Cropping

Pulse harvest – the good, the bad and the ugly

Liz Wells, October 7, 2016

CHICKPEA growers in Central Queensland are riding high as harvesters move through the first of this season’s crops, stripping yields as high as three tonnes/hectare.

National chickpea production this year is expected to be around 1.28 million tonnes.

National chickpea production this year is expected to be around 1.28 million tonnes.

Pulse Australia industry development manager for the northern region, Paul McIntosh, said the early sown crops, in particular, were looking extremely good.

“The yields in CQ have been outstanding. The lowest I have heard is two tonnes/hectare and the best is a solid three t/ha, which is fantastic,” he said.

There are 100,000 tonnes of chickpeas already booked out of the port of Mackay and the first loads have arrived there.

Mr McIntosh said further south on the Darling Downs, chickpea crops were in good shape and harvest was only about a week away.

But it is in the growing areas of NSW where weeks of wet weather and flooding have taken their toll on this season’s crops, causing water logging issues and wipeouts and cutting into earlier yield estimates.

Pulse Australia last week shaved the forecast for the national chickpea crop from a record 1.7 million tonnes to around 1.28mt, largely due to the big wet in the central and southern areas of eastern Australia.

The full extent of the waterlogging and fungal disease outbreaks is yet to be determined.

Nick Goddard

Nick Goddard

Pulse Australia chief executive officer, Nick Goddard, said it was difficult to say what the final outcome would be for this year’s crop because “it is a moving feast at the moment”.

“It is a story of two halves. In some places, pulses are looking really good in many areas like CQ, the Downs and certain places in NSW where the chickpea crops are on higher land where the runoff has been good,” he said.

“From Goondiwindi to Narrabri and the Liverpool Plains, west to Walgett and down to Warren on the flatter areas, it has been very wet and there have been significant losses and write offs. We have written off about half a million tonnes from that area.”

Disease pressure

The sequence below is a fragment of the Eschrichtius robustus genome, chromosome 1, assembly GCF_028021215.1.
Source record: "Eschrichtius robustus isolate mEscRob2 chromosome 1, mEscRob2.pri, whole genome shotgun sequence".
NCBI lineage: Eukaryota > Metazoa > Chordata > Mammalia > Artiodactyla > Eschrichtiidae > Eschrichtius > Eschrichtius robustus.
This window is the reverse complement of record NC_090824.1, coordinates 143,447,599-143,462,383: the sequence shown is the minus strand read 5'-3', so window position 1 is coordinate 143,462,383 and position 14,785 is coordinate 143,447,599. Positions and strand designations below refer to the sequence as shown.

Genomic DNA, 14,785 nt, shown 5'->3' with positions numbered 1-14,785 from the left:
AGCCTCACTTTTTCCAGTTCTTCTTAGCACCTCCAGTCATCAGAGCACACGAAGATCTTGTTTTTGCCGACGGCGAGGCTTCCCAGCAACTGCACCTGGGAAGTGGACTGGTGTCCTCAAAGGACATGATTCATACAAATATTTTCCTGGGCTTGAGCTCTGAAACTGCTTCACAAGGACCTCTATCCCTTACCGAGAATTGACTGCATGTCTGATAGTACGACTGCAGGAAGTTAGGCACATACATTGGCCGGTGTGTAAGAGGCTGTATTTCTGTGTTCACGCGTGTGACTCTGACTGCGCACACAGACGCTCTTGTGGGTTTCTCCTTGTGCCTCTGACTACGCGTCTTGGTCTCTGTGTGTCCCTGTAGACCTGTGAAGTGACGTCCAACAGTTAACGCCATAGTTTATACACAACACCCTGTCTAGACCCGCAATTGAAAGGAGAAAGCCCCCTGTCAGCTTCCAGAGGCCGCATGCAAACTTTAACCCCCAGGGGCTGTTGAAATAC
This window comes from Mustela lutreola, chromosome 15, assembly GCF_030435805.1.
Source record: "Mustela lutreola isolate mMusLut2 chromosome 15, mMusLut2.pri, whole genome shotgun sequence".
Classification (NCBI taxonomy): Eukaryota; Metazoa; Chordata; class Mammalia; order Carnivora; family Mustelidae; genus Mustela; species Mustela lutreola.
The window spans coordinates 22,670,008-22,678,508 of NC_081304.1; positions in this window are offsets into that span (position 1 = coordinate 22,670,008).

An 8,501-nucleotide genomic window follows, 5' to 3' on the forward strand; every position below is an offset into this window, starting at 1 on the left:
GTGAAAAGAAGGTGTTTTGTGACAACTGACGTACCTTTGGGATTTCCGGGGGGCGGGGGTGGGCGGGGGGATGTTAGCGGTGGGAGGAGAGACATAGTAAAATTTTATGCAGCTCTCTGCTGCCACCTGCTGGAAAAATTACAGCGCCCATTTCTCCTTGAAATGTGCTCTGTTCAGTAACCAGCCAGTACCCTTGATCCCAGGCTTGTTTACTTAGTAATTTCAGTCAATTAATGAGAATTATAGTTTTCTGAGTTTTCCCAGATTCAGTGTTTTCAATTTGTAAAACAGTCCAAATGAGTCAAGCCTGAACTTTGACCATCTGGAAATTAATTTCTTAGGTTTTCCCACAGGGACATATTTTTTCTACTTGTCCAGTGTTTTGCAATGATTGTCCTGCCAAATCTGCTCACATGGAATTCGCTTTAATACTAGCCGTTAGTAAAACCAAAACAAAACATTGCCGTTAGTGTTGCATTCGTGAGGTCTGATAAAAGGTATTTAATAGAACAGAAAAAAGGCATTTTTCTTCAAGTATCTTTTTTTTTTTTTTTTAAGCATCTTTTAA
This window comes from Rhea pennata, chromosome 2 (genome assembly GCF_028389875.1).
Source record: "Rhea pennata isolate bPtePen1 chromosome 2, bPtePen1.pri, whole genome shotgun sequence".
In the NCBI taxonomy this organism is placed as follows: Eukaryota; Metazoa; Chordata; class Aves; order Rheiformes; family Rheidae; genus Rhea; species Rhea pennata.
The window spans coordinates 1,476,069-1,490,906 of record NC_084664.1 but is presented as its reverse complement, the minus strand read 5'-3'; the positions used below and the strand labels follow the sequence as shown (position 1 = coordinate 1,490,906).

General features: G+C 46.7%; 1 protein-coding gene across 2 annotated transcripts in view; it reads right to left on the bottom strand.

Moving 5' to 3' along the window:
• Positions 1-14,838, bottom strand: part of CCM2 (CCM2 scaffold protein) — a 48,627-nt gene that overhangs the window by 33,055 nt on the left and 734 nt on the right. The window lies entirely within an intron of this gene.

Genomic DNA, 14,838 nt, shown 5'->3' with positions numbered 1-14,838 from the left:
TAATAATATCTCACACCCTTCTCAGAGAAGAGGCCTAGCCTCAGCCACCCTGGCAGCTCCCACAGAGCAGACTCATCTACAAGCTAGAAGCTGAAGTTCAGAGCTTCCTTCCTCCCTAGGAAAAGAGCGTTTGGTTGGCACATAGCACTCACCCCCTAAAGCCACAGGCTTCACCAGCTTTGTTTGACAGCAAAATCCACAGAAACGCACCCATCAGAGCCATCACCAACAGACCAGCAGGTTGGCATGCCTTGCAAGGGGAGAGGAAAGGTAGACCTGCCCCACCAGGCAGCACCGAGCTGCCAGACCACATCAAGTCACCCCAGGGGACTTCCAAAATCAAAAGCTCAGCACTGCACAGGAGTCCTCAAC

Mr Goddard said of key concern was the fungal disease pressure the wet conditions had triggered, and the widespread shortage of fungicides to manage the threat.

“Pulse Australia has put in a lot of emergency use permits to try to bring in some new chemicals to help address that. But they are also running out,” he said.

“As we come down to the wire, the crops are starting to close their canopies and it is harder for the sprays to penetrate. So the disease impact is still unknown.

“It is unfortunate some growers have lost crops, but those who have nursed their crops all the way through with regular spraying are now in a position where they are doing their best to manage the disease before the crops start to dry off.”

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Pulse Australia is also predicting a reduction in faba been production of up to 70 per cent in the hardest hit areas such as west of the Newell Highway in the Lachlan and Macquarie valleys which have experienced very heavy rain and run off in the past few weeks.

“The disease implications with faba beans is with chocolate spot which is now starting to take hold. It is manageable, but the issue is getting the chemicals to manage it. Again, there are more emergency use permits going through to try to address that,” Mr Goddard said.

Throughout Victoria and South Australia, Mr Goddard said before last week’s storm events the lentil crop was looking excellent, particularly in the Wimmera and Mallee of Victoria, and on the Eyre and York Peninsula of South Australia.

There had been earlier reports of lodging of faba beans, and the extent of lodging from last week’s wild weather was yet to be determined.

Frost impact

In Western Australia, severe frosts in recent weeks across the Great Southern were expected to impact the lupin crop.

Pulse Australia has prudently reduced yield estimates for lupins in WA by around 10pc.

The Grain Industry Association of Western Australia (GIWA) predicts lupin yields will be high in the Geraldton and Kwinana zones with excellent pod set apparent.

In the Albany and Esperance zones, large leafy crops and constant cloud have reduced pod set and were expected to reduce yield potential.

Pulse Australia 2016 fungicide guides for chickpea, faba bean and lentil crops: http://pulseaus.com.au/blog/post/2016-fungicide-guides

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